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discovered the following remnant discussion at full functor, which hereby I move from there to here
Mathieu says: I agree that, for functors, there is no reason to say “fully faithful” rather than “full and faithful”. But for arrows in a 2-category (like in the new version of the entry on subcategories), there are reasons. I quote myself (from my thesis): «Remark: we say fully faithful and not full and faithful, because the condition that, for all $X:\C$, $C(X,f)$ be full is not equivalent in $\Grpd$ to $f$ being full. Moreover, in $\Grpd$, this condition implies faithfulness. We will define (Definition 197) a notion of full arrow in a $\Grpd$-category which, in $\Grpd$ and $\Symm2\Grp$ (symmetric 2-groups), gives back the ordinary full functors.» Note that this works only for some good groupoid enriched categories, not for $\Cat$, for example.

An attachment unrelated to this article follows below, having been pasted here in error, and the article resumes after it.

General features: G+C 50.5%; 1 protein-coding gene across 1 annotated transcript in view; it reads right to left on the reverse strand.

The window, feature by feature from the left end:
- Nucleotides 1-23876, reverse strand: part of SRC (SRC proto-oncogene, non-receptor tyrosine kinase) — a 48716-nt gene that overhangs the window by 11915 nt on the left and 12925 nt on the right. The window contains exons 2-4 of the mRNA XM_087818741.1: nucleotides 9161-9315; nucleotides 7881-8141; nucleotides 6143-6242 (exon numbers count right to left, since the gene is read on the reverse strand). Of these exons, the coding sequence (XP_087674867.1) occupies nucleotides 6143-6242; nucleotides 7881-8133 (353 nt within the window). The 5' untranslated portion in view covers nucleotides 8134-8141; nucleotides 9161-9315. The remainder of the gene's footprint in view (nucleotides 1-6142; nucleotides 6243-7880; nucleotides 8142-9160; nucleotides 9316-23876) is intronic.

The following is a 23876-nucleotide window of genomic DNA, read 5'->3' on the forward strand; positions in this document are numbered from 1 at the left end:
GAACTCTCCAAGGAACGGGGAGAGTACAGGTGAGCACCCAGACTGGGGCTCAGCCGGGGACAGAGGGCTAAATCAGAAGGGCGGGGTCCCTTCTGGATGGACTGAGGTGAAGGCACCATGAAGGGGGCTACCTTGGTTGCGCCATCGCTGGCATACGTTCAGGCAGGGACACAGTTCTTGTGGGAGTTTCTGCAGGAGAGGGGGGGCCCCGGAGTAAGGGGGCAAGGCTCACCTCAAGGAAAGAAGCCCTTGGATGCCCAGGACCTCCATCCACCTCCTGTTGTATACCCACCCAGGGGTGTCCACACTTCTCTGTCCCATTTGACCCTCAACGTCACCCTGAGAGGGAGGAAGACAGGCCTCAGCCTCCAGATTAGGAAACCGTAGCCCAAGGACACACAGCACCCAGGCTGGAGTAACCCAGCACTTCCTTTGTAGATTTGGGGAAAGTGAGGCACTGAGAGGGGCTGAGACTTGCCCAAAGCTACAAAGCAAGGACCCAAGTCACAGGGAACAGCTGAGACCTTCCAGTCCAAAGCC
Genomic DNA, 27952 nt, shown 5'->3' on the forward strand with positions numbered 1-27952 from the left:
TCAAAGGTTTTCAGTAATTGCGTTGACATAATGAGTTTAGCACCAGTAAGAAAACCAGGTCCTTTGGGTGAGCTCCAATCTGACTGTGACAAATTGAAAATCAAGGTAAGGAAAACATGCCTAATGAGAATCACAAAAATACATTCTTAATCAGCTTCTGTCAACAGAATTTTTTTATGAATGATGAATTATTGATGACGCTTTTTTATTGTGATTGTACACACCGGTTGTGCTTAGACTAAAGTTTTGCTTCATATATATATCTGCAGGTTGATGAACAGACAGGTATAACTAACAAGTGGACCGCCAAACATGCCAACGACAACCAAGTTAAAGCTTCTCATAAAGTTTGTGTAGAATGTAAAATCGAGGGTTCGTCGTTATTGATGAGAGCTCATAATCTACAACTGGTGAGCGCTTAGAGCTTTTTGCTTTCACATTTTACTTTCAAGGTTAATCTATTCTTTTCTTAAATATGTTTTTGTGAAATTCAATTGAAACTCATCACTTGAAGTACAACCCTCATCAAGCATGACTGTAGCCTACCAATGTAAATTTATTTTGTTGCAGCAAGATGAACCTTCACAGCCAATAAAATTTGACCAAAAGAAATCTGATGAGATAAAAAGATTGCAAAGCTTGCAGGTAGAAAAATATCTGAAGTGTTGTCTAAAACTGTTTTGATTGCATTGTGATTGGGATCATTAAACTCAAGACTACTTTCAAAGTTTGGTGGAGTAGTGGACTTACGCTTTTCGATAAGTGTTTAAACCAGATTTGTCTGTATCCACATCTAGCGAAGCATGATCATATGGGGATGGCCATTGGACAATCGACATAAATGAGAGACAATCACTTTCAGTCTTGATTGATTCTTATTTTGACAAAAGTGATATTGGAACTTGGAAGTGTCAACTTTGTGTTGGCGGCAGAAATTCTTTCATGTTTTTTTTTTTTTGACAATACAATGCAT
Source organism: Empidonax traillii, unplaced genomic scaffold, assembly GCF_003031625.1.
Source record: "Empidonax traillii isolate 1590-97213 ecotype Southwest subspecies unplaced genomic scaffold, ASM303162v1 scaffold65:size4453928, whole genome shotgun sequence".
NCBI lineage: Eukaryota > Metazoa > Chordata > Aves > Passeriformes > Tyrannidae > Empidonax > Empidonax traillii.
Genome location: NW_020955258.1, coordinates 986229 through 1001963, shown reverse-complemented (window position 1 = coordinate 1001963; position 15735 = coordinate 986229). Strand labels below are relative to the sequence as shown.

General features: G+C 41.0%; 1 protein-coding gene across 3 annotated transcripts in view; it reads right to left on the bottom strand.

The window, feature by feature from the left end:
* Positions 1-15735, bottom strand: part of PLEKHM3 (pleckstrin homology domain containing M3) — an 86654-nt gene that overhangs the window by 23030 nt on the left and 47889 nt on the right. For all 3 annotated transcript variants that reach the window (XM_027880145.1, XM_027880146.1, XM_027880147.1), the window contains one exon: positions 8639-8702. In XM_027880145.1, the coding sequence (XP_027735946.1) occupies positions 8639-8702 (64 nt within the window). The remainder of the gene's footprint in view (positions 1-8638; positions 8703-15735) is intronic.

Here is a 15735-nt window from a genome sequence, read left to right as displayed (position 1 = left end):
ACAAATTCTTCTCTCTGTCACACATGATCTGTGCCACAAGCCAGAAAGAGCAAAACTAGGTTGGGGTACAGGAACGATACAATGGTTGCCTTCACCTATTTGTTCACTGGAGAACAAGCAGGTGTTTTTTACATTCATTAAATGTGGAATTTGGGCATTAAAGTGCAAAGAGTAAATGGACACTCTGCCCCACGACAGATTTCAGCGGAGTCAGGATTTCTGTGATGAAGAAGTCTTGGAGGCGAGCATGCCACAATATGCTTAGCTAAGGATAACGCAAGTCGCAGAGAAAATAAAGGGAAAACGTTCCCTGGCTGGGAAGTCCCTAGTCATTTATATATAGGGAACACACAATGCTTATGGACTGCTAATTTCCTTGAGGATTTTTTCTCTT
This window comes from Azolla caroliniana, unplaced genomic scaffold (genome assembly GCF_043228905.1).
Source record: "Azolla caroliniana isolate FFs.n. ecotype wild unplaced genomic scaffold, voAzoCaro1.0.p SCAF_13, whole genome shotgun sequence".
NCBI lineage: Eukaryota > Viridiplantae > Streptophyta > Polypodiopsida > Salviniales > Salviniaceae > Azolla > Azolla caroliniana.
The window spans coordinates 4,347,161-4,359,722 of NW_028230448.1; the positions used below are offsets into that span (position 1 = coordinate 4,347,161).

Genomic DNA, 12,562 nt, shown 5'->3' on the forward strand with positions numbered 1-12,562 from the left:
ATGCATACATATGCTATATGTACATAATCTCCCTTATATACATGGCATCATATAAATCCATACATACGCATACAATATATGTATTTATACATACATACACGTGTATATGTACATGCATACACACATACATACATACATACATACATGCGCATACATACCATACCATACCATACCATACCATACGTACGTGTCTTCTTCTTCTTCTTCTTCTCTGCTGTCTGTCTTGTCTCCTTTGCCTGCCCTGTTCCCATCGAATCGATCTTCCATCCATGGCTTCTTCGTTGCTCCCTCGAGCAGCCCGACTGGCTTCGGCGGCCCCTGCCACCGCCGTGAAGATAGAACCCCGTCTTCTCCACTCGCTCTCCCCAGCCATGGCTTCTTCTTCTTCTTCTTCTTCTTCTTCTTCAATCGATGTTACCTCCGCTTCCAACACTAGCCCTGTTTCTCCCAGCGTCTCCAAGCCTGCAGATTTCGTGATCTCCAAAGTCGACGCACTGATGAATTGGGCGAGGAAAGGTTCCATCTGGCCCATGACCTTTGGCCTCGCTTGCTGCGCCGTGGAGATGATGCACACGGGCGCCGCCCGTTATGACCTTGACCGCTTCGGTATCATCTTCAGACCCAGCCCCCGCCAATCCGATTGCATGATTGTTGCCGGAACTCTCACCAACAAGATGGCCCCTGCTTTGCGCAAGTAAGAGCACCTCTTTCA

Mike says: Do you have a reason to care about full functors which are not also faithful? I’ve never seen a very compelling one. (Maybe I should just read your thesis…) I agree that “full morphism” (in the representable sense) is not really a useful/correct concept in a general 2-category, and that therefore “full and faithful” is not entirely appropriate, so I usually use “ff” in that context. I’ve changed the entry above a bit to reflect your comment; is it satisfactory now? Maybe all this should actually go at full and faithful functor (and/or fully faithful functor)?
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